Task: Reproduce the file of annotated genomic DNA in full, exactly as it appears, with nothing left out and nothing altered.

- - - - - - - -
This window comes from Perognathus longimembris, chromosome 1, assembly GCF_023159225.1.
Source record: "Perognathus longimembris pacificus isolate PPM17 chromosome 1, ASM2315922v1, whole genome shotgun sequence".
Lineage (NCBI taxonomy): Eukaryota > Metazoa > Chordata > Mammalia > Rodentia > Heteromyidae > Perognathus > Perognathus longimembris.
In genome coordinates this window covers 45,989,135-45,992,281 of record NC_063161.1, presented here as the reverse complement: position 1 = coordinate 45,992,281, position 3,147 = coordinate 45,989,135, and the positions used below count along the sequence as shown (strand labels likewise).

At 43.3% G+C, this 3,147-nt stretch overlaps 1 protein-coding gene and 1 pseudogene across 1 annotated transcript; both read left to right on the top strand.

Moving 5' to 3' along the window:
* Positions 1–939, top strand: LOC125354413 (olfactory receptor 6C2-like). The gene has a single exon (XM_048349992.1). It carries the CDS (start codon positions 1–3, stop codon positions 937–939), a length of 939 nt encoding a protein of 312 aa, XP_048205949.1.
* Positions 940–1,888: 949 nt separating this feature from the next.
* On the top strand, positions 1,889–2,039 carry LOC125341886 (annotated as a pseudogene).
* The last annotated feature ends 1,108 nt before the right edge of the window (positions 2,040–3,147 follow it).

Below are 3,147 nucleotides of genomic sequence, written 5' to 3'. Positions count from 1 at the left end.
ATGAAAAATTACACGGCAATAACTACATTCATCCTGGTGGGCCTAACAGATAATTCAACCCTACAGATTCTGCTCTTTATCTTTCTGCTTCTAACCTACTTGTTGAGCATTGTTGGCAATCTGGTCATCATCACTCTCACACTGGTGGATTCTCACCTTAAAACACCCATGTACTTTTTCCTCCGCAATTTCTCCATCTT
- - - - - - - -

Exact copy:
This window comes from Perognathus longimembris, chromosome 1, assembly GCF_023159225.1.
Source record: "Perognathus longimembris pacificus isolate PPM17 chromosome 1, ASM2315922v1, whole genome shotgun sequence".
Lineage (NCBI taxonomy): Eukaryota > Metazoa > Chordata > Mammalia > Rodentia > Heteromyidae > Perognathus > Perognathus longimembris.
In genome coordinates this window covers 45,989,135-45,992,281 of record NC_063161.1, presented here as the reverse complement: position 1 = coordinate 45,992,281, position 3,147 = coordinate 45,989,135, and the positions used below count along the sequence as shown (strand labels likewise).

At 43.3% G+C, this 3,147-nt stretch overlaps 1 protein-coding gene and 1 pseudogene across 1 annotated transcript; both read left to right on the top strand.

Moving 5' to 3' along the window:
* Positions 1–939, top strand: LOC125354413 (olfactory receptor 6C2-like). The gene has a single exon (XM_048349992.1). It carries the CDS (start codon positions 1–3, stop codon positions 937–939), a length of 939 nt encoding a protein of 312 aa, XP_048205949.1.
* Positions 940–1,888: 949 nt separating this feature from the next.
* On the top strand, positions 1,889–2,039 carry LOC125341886 (annotated as a pseudogene).
* The last annotated feature ends 1,108 nt before the right edge of the window (positions 2,040–3,147 follow it).

Below are 3,147 nucleotides of genomic sequence, written 5' to 3'. Positions count from 1 at the left end.
ATGAAAAATTACACGGCAATAACTACATTCATCCTGGTGGGCCTAACAGATAATTCAACCCTACAGATTCTGCTCTTTATCTTTCTGCTTCTAACCTACTTGTTGAGCATTGTTGGCAATCTGGTCATCATCACTCTCACACTGGTGGATTCTCACCTTAAAACACCCATGTACTTTTTCCTCCGCAATTTCTCCATCTT